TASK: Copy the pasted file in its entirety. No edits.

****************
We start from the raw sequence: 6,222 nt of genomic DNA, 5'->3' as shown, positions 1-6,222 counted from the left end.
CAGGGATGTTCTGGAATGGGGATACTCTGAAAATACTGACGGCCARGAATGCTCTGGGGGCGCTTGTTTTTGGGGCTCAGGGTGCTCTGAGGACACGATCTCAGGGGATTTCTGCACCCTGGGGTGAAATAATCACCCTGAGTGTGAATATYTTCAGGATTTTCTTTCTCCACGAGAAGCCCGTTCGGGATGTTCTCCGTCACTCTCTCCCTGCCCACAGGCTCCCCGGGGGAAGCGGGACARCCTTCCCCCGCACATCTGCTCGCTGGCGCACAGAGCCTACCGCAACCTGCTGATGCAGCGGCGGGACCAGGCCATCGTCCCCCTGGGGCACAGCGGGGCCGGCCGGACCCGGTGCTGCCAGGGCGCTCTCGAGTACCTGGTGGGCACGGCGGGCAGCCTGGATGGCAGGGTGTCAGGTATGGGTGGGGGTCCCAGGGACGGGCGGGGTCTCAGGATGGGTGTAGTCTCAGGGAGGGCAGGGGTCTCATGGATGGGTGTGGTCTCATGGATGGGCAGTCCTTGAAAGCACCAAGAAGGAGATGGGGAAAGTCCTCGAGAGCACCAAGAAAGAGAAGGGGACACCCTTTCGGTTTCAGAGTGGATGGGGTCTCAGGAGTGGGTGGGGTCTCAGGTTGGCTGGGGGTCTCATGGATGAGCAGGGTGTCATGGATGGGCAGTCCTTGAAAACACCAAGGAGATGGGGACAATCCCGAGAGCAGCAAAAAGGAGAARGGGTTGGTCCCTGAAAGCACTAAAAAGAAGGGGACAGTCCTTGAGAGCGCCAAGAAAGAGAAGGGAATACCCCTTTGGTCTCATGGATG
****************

We start from the raw sequence: 6,222 nt of genomic DNA, 5'->3' as shown, positions 1-6,222 counted from the left end.
CAGGGATGTTCTGGAATGGGGATACTCTGAAAATACTGACGGCCARGAATGCTCTGGGGGCGCTTGTTTTTGGGGCTCAGGGTGCTCTGAGGACACGATCTCAGGGGATTTCTGCACCCTGGGGTGAAATAATCACCCTGAGTGTGAATATYTTCAGGATTTTCTTTCTCCACGAGAAGCCCGTTCGGGATGTTCTCCGTCACTCTCTCCCTGCCCACAGGCTCCCCGGGGGAAGCGGGACARCCTTCCCCCGCACATCTGCTCGCTGGCGCACAGAGCCTACCGCAACCTGCTGATGCAGCGGCGGGACCAGGCCATCGTCCCCCTGGGGCACAGCGGGGCCGGCCGGACCCGGTGCTGCCAGGGCGCTCTCGAGTACCTGGTGGGCACGGCGGGCAGCCTGGATGGCAGGGTGTCAGGTATGGGTGGGGGTCCCAGGGACGGGCGGGGTCTCAGGATGGGTGTAGTCTCAGGGAGGGCAGGGGTCTCATGGATGGGTGTGGTCTCATGGATGGGCAGTCCTTGAAAGCACCAAGAAGGAGATGGGGAAAGTCCTCGAGAGCACCAAGAAAGAGAAGGGGACACCCTTTCGGTTTCAGAGTGGATGGGGTCTCAGGAGTGGGTGGGGTCTCAGGTTGGCTGGGGGTCTCATGGATGAGCAGGGTGTCATGGATGGGCAGTCCTTGAAAACACCAAGGAGATGGGGACAATCCCGAGAGCAGCAAAAAGGAGAARGGGTTGGTCCCTGAAAGCACTAAAAAGAAGGGGACAGTCCTTGAGAGCGCCAAGAAAGAGAAGGGAATACCCCTTTGGTCTCATGGATG